The petrol note sometimes found in young Riesling is a flaw according to Olivier Humbrecht. And we lack a better vocabulary for the petrol note that many Riesling aficionados cherish in older bottles.
The winemaker at Zind-Humbrecht in Alsace who makes 40 different wines a year commented in New York last week that the petrol note can be symptomatic of three things. The first is harvesting under-ripe grapes. Riesling needs 110 to 120 days to ripen, he says, and harvesting the grapes too early can lead to an undesirable aroma. Similarly, he says that machine harvesting can lead to off-aromas in the wine, generally called “petrol.”
Second, Riesling is prone to reduction, a condition devoid of fruit aromas, and this can be mistaken as “petrol.” Instead, it is simply not desirable. Winemaking decisions such as making the wine in airtight environments such as stainless steel or even old oak can, poor use of sulfur, or leaving the wine on the lees can make it prone to reduction. A good winemaker should be able to see these problems arising and take steps to mitigate them.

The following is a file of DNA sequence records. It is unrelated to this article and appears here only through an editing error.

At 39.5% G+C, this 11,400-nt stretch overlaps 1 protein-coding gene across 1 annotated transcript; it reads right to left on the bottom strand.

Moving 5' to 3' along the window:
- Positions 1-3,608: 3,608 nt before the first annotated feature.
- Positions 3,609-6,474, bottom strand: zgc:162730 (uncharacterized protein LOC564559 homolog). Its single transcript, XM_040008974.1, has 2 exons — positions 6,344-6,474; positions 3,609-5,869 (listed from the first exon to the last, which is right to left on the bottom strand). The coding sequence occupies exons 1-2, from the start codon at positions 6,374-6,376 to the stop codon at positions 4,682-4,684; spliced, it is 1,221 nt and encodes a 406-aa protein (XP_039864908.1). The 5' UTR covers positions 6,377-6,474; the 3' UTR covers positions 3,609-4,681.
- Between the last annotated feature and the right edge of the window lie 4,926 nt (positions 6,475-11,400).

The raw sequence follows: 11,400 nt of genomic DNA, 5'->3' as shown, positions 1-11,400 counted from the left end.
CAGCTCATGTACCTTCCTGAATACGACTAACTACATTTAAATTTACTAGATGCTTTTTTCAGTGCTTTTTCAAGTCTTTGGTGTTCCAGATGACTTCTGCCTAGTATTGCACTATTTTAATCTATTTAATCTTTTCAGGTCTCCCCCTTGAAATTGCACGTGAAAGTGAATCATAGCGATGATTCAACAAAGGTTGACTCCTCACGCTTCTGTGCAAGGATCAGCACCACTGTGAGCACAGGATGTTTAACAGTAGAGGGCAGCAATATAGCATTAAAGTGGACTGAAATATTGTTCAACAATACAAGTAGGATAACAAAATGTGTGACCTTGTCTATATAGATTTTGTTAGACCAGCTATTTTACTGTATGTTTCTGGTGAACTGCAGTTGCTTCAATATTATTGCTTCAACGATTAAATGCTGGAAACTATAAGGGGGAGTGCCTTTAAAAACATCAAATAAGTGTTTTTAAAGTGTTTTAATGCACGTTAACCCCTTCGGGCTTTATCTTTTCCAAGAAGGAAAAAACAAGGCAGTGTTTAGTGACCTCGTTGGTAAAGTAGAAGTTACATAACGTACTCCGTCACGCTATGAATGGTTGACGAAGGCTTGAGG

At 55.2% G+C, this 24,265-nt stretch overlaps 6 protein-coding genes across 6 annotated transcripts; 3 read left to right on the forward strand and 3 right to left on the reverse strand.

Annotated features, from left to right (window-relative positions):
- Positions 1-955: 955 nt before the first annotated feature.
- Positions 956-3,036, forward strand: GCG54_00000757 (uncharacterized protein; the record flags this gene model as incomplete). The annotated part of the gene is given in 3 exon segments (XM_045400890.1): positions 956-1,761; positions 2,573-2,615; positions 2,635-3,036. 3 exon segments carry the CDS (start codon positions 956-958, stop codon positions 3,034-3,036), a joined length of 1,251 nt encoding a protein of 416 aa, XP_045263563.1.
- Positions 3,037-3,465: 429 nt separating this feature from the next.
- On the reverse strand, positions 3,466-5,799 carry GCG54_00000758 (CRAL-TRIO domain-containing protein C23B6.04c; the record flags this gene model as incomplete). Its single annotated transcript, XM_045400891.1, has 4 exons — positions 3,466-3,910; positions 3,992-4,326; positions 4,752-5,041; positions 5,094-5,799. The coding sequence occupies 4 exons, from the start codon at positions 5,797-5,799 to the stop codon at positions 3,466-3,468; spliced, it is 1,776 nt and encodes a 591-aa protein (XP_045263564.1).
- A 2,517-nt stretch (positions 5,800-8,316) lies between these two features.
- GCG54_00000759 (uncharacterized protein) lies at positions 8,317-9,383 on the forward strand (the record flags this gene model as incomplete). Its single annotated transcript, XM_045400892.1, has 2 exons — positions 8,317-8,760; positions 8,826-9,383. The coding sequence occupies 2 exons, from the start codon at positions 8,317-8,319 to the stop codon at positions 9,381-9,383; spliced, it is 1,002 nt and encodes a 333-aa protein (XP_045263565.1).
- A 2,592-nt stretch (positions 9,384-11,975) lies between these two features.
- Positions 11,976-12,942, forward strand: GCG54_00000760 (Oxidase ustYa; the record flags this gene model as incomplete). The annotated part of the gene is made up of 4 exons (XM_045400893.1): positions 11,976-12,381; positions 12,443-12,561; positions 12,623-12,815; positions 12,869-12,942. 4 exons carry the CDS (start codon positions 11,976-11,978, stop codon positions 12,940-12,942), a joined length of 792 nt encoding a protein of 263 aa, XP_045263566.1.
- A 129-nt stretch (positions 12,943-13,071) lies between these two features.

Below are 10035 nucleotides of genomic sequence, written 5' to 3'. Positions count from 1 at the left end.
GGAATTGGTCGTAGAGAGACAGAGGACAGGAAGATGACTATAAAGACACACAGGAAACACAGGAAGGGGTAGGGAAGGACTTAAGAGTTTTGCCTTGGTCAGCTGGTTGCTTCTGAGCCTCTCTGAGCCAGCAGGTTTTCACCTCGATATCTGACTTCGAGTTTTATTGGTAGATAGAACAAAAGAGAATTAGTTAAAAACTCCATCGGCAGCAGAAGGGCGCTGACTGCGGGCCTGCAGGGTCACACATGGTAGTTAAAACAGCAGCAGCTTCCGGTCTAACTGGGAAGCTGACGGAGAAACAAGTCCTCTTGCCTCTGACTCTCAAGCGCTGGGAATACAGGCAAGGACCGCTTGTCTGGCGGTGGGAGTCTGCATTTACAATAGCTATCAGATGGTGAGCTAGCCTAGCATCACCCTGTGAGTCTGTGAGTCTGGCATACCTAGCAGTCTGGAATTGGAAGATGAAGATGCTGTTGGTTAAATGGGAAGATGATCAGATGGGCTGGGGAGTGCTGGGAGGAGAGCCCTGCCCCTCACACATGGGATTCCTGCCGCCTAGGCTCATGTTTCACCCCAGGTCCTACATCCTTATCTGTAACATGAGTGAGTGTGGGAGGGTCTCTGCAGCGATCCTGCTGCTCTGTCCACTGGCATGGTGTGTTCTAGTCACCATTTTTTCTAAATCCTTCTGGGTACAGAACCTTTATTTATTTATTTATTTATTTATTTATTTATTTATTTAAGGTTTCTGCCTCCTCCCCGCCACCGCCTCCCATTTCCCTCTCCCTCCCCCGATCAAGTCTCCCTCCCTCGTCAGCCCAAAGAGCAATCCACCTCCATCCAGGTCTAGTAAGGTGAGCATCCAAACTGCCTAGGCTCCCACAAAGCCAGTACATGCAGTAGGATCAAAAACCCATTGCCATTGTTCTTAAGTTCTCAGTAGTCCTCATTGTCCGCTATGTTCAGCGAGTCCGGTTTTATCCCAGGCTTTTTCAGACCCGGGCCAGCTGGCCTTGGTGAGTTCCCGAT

Third, there is a desirable form of “petrol” in mature Riesling but Olivier says the term is “ill-chosen.” Given the choice, he would describe an earthy character as truffle instead of mold, as it’s a more desirable to choose term. Similarly, he prefers to think of mature Riesling as having a character of wet stones, minerals, sea air, or iodine, all of which are more pleasurable than the bottom of a diesel tank.
“I hope to God that nobody would think that young Rieslings smell like petrol!” Wine drinkers should trust their gut instinct and if the wine’s aromas are off-putting, then it is bad. Another way to tell if it is reduction: drop a copper penny into the wine (or swirl a copper wire) and see if the off-aromas disappear and fruit reemerges. Or try decanting it.